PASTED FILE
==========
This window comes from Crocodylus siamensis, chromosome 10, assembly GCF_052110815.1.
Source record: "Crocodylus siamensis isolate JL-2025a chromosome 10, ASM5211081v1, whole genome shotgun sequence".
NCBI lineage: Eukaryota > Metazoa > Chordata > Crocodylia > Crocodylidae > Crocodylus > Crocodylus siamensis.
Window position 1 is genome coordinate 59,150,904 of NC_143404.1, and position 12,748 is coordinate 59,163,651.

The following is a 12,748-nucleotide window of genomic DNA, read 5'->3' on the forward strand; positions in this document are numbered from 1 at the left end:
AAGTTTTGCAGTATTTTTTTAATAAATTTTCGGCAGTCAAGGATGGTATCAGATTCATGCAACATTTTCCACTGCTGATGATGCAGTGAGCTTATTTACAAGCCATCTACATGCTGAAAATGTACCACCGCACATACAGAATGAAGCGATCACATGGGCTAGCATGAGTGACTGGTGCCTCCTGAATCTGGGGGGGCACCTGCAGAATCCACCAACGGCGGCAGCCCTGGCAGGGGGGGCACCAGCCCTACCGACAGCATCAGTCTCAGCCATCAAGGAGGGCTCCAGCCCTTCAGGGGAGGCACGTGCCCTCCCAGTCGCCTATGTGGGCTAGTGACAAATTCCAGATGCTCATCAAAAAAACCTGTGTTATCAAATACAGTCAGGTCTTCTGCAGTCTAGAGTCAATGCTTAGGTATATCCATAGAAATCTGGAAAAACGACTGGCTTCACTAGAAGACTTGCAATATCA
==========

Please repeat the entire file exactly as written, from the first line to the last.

This window comes from Crocodylus siamensis, chromosome 10, assembly GCF_052110815.1.
Source record: "Crocodylus siamensis isolate JL-2025a chromosome 10, ASM5211081v1, whole genome shotgun sequence".
NCBI lineage: Eukaryota > Metazoa > Chordata > Crocodylia > Crocodylidae > Crocodylus > Crocodylus siamensis.
Window position 1 is genome coordinate 59,150,904 of NC_143404.1, and position 12,748 is coordinate 59,163,651.

The following is a 12,748-nucleotide window of genomic DNA, read 5'->3' on the forward strand; positions in this document are numbered from 1 at the left end:
AAGTTTTGCAGTATTTTTTTAATAAATTTTCGGCAGTCAAGGATGGTATCAGATTCATGCAACATTTTCCACTGCTGATGATGCAGTGAGCTTATTTACAAGCCATCTACATGCTGAAAATGTACCACCGCACATACAGAATGAAGCGATCACATGGGCTAGCATGAGTGACTGGTGCCTCCTGAATCTGGGGGGGCACCTGCAGAATCCACCAACGGCGGCAGCCCTGGCAGGGGGGGCACCAGCCCTACCGACAGCATCAGTCTCAGCCATCAAGGAGGGCTCCAGCCCTTCAGGGGAGGCACGTGCCCTCCCAGTCGCCTATGTGGGCTAGTGACAAATTCCAGATGCTCATCAAAAAAACCTGTGTTATCAAATACAGTCAGGTCTTCTGCAGTCTAGAGTCAATGCTTAGGTATATCCATAGAAATCTGGAAAAACGACTGGCTTCACTAGAAGACTTGCAATATCA